Ealing Half Marathon 2013 – Race Report

EXTRACT FROM 2012:

400 meters to go

TheFastOne who I will discover ran a 01:33 launches a verbal assault of encouragement at me. I am both surprised, relieved and a little peeved at the sudden attention all at the same time but his mad rantings give me the shock I need to push off and burn up the remaining meters with whatever is left in me.

2012 was my first ever half marathon, I went into it overconfident which resulted in a disappointing finish. A year later, I am a fitter, slimmer, more experienced and better prepared runner.

preparation

This time, I decided to run the route before the race, this became doubly important when the ‘new’ route was officially announced. So I ran the new part at the end of August which gave me an air of reassurance at the start line on race day.

Some friends of K-Theory were getting married in September, so I spent most of the month over-seas. I did manage a fantastic 6 mile run around the Imperial Palace complex in Tokyo (during a typhoon) which was mad as hell and as hot as it too, and a 40k hike over the 600meter+ mountains of the Komano Kodo trail in rural Japan. So although there was not a lot of running, there was defiantly a lot of exercise while I was away. The consequence of this was severe jet-lag three days before the race and meagre total UK acclimatisation mileage of 2 miles. So, going into the race on Sunday 29th I knew that my best chance of achieving a satisfying run was to simply run happy. Naturally, the golden finish time is as close to 2 hours as possible, sub would be awesome but jet-lagged and with no descent mileage for a good month if I could run the whole distance (without any hip strain issues (see 2012)) and come in under 2:15 I’d be happy.

Race Day – start

 

Ealing Half Marathon 2013
Ealing Half Marathon 2013

The weather was good on race day, mid teens and a bit overcast in the morning, getting warmer from about 12pm. The race started at 09:15 and I crossed the start line about 10 minutes later. At this rate, I would be done before it got too hot. I had tried to get close to the 2hr pacer but sheer numbers of people (they had a turnout of 4000 this year) meant that I could only get as far as the 2:15 pacer. I know how these things work, it goes on chip time, anyway, and I know that for a 2hr I need to run 5:40K’s so starting with the slower runners shouldn’t be a problem.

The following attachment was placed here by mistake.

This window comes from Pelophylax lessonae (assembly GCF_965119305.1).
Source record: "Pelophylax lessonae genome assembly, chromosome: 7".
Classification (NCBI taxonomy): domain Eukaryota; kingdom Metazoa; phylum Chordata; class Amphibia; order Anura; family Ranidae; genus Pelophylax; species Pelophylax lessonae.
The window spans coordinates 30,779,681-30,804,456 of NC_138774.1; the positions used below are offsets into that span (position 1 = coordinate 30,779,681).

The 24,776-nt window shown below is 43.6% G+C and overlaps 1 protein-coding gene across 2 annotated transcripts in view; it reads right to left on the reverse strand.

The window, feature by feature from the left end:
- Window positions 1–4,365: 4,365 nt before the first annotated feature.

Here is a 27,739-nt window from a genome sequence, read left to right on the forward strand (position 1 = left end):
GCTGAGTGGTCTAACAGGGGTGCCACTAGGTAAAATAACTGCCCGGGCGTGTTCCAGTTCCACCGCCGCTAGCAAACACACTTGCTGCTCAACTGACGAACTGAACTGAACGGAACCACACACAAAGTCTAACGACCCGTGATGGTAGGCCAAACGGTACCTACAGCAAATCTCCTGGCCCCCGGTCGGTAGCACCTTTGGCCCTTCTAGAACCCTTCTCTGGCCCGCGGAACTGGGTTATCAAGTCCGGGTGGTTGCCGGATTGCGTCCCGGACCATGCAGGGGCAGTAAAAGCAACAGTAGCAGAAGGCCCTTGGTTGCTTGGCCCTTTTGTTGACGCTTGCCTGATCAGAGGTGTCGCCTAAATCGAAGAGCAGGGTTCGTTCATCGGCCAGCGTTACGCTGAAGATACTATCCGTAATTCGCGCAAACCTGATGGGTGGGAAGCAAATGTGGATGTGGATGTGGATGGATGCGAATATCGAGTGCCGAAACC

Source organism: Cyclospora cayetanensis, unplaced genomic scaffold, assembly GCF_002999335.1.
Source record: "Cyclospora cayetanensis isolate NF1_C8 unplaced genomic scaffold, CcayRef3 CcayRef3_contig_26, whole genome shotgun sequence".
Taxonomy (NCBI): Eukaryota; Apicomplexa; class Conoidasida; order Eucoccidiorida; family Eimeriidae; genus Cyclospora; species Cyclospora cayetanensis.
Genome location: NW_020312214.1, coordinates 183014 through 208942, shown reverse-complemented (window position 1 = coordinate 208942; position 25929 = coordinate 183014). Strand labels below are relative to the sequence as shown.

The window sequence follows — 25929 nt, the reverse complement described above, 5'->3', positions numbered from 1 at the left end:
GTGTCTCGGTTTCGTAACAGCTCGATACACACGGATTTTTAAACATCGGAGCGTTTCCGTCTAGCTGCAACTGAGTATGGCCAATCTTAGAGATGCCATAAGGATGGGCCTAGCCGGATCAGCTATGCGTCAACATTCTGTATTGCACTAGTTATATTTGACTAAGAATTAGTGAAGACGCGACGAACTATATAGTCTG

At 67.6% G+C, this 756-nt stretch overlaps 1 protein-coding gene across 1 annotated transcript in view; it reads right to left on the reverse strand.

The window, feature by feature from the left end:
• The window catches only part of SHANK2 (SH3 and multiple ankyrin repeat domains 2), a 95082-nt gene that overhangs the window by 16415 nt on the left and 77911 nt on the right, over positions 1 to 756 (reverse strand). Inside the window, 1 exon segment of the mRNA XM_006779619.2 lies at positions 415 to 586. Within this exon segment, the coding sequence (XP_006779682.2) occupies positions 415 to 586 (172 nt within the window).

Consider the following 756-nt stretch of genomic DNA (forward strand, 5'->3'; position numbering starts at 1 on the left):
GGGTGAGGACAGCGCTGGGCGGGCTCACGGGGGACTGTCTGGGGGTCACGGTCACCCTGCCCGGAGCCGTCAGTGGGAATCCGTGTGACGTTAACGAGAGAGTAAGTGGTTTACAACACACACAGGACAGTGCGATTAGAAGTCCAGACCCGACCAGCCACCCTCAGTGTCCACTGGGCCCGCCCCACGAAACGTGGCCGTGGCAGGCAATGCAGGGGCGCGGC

RunnersFor the first mile I made slow progress through the field. Naturally it takes me a mile or so to get up to speed, to find my race rythme and I remembered from last year that the first few miles included a number of narrow sections where the field bottlenecks. As this had become an exercise in consistent performance I decided to ease up and sit behind the wall of slower runners through these narrow sections.

JPRunning

Race Day – Technical section

Miles 3 to 10 were the technical part of the course. By now I had run into some clean air and had lots of space around me to just get on with it. After running this section a month earlier I approached it with the confidence that going slow on the ups was ok. Now, these ups are noting compared to the hills I’ve been walking and training on. Still, proper hill etiquette is needed. Greenford Avenue was less of an issue this year – which was a relief, last year that little rise really destroyed my race, this year – not a problem. I encountered some slower runners on the way down which I couldn’t get past and lost some time behind them. To compound the frustration further, a short sprint to pass them before the Brent Valley Park section gave me a wicked stitch which took me a mile to run off.

Race Day – Last 5K’s & End

Just before the final 5K my legs began to complain. However, I have acquired the mental discipline to keep my feet under me, my back straight and my running form in check, I had a couple of slow K’s but perseverance paid off. The final section through the park was easier this year than last, although I was in a lot of pain, I was able to keep running and even managed a bit of a speed up on the final 200 meters – I want to say sprint, but it wasn’t. I crossed the line at a time of 2:06 which is a couple of minutes slower than last year but after a month of hill trekking and jet lag I was extremely pleased with the time. Next year, my friends Frosty and Dell want to run it – looks like the EHM is becoming a regular race on my running calendar.

At the end
At the end

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